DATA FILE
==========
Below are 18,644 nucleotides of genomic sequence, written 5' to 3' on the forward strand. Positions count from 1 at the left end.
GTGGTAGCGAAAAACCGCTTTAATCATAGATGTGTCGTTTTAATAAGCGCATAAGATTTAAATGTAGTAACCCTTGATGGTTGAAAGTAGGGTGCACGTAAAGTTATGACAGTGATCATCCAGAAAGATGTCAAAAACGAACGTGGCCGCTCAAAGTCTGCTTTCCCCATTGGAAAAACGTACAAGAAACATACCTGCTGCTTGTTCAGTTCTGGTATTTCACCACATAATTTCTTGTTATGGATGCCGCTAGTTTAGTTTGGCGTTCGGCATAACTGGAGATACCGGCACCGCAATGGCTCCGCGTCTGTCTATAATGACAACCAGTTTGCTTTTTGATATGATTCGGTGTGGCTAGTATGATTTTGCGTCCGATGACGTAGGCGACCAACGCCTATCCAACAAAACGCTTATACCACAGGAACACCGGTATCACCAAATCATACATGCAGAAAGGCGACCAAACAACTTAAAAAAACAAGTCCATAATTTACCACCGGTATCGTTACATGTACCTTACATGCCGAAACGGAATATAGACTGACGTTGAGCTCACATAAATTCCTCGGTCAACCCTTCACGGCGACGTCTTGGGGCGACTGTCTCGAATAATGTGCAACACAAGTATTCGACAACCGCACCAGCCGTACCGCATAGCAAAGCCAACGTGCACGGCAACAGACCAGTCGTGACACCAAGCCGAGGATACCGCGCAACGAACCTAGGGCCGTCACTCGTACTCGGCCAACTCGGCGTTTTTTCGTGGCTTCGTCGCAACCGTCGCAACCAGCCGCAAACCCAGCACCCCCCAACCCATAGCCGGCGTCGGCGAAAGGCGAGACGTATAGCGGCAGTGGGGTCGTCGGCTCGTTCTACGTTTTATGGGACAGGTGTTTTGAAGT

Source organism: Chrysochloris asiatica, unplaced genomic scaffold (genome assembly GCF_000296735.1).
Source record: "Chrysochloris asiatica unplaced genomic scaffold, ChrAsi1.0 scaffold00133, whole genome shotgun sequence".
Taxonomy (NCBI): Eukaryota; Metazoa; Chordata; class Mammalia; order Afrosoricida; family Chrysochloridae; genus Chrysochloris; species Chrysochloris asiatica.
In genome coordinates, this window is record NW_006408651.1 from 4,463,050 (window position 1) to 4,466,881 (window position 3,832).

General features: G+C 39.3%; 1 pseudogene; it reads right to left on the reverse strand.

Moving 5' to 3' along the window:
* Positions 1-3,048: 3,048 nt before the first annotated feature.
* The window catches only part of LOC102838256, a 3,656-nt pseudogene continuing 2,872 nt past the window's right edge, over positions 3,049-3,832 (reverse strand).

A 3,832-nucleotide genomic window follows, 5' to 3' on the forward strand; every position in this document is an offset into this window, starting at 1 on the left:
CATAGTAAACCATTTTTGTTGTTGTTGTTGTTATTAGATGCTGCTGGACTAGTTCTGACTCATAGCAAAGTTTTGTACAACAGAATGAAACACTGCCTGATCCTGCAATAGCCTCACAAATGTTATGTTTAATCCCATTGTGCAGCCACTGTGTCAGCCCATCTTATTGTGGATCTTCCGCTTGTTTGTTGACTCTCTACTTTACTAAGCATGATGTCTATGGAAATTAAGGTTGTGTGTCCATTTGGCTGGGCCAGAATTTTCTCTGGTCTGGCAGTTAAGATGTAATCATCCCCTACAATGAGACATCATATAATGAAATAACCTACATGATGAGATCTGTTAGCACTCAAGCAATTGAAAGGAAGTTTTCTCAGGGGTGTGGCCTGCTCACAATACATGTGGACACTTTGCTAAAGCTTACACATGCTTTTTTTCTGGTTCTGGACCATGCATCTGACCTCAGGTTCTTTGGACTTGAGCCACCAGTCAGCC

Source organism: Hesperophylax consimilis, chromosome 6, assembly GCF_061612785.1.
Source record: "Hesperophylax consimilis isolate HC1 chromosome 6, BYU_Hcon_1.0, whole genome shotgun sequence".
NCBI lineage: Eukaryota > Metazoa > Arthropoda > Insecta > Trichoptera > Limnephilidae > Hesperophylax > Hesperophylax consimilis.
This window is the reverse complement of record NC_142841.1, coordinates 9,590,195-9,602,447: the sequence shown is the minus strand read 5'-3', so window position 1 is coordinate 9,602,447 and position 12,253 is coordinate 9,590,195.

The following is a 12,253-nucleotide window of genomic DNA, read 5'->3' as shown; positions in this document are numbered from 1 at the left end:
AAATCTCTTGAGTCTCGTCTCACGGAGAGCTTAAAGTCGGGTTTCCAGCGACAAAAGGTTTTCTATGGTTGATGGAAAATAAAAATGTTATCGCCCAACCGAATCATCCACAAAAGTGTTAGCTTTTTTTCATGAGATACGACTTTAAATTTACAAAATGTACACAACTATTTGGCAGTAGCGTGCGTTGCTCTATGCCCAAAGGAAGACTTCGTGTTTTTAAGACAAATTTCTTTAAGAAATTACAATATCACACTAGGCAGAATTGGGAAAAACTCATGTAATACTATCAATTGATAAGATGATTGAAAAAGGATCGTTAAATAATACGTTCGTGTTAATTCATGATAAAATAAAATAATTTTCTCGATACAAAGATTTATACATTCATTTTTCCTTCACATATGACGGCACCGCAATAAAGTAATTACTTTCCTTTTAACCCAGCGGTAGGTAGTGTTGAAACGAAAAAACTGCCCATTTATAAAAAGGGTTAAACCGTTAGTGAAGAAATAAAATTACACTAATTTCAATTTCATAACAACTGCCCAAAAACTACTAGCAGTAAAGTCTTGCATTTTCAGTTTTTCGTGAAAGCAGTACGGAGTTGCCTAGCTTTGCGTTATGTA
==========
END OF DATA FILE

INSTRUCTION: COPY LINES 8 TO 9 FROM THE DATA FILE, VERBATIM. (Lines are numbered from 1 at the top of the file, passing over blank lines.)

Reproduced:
Moving 5' to 3' along the window:
* Positions 1-3,048: 3,048 nt before the first annotated feature.